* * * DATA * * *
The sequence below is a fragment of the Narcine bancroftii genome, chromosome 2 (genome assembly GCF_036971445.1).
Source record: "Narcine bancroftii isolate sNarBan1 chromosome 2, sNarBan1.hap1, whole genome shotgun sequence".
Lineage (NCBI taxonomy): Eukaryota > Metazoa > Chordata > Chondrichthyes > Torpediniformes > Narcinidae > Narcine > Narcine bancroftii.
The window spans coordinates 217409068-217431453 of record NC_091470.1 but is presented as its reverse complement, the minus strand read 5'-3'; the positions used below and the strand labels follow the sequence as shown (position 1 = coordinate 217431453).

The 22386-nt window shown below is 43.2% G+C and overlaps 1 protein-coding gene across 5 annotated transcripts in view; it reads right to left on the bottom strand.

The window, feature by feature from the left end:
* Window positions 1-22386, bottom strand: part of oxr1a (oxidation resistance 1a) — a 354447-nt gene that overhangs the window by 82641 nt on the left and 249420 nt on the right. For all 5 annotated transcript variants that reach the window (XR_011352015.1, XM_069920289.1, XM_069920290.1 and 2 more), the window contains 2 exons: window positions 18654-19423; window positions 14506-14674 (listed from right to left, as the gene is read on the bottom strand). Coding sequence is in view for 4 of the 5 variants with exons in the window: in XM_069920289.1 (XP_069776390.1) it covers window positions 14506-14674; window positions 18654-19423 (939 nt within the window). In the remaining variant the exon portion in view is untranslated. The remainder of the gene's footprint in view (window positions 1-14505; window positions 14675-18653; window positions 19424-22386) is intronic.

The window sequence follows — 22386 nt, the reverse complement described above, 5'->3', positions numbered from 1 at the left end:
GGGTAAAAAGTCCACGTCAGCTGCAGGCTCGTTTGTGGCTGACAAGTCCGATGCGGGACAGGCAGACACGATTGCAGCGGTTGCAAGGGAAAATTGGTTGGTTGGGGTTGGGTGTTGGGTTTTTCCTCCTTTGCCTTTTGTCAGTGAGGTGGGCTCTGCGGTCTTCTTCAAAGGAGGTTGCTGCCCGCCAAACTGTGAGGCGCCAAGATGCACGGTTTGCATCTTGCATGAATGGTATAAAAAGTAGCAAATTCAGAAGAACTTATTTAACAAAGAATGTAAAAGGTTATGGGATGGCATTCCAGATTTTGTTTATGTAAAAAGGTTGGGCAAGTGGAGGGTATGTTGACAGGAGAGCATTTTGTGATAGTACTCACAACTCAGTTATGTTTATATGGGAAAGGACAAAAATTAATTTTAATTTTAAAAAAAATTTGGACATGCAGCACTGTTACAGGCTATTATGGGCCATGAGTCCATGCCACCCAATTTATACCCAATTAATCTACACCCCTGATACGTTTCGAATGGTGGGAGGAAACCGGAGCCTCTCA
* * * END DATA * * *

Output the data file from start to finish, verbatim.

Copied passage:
The sequence below is a fragment of the Narcine bancroftii genome, chromosome 2 (genome assembly GCF_036971445.1).
Source record: "Narcine bancroftii isolate sNarBan1 chromosome 2, sNarBan1.hap1, whole genome shotgun sequence".
Lineage (NCBI taxonomy): Eukaryota > Metazoa > Chordata > Chondrichthyes > Torpediniformes > Narcinidae > Narcine > Narcine bancroftii.
The window spans coordinates 217409068-217431453 of record NC_091470.1 but is presented as its reverse complement, the minus strand read 5'-3'; the positions used below and the strand labels follow the sequence as shown (position 1 = coordinate 217431453).

The 22386-nt window shown below is 43.2% G+C and overlaps 1 protein-coding gene across 5 annotated transcripts in view; it reads right to left on the bottom strand.

The window, feature by feature from the left end:
* Window positions 1-22386, bottom strand: part of oxr1a (oxidation resistance 1a) — a 354447-nt gene that overhangs the window by 82641 nt on the left and 249420 nt on the right. For all 5 annotated transcript variants that reach the window (XR_011352015.1, XM_069920289.1, XM_069920290.1 and 2 more), the window contains 2 exons: window positions 18654-19423; window positions 14506-14674 (listed from right to left, as the gene is read on the bottom strand). Coding sequence is in view for 4 of the 5 variants with exons in the window: in XM_069920289.1 (XP_069776390.1) it covers window positions 14506-14674; window positions 18654-19423 (939 nt within the window). In the remaining variant the exon portion in view is untranslated. The remainder of the gene's footprint in view (window positions 1-14505; window positions 14675-18653; window positions 19424-22386) is intronic.

The window sequence follows — 22386 nt, the reverse complement described above, 5'->3', positions numbered from 1 at the left end:
GGGTAAAAAGTCCACGTCAGCTGCAGGCTCGTTTGTGGCTGACAAGTCCGATGCGGGACAGGCAGACACGATTGCAGCGGTTGCAAGGGAAAATTGGTTGGTTGGGGTTGGGTGTTGGGTTTTTCCTCCTTTGCCTTTTGTCAGTGAGGTGGGCTCTGCGGTCTTCTTCAAAGGAGGTTGCTGCCCGCCAAACTGTGAGGCGCCAAGATGCACGGTTTGCATCTTGCATGAATGGTATAAAAAGTAGCAAATTCAGAAGAACTTATTTAACAAAGAATGTAAAAGGTTATGGGATGGCATTCCAGATTTTGTTTATGTAAAAAGGTTGGGCAAGTGGAGGGTATGTTGACAGGAGAGCATTTTGTGATAGTACTCACAACTCAGTTATGTTTATATGGGAAAGGACAAAAATTAATTTTAATTTTAAAAAAAATTTGGACATGCAGCACTGTTACAGGCTATTATGGGCCATGAGTCCATGCCACCCAATTTATACCCAATTAATCTACACCCCTGATACGTTTCGAATGGTGGGAGGAAACCGGAGCCTCTCA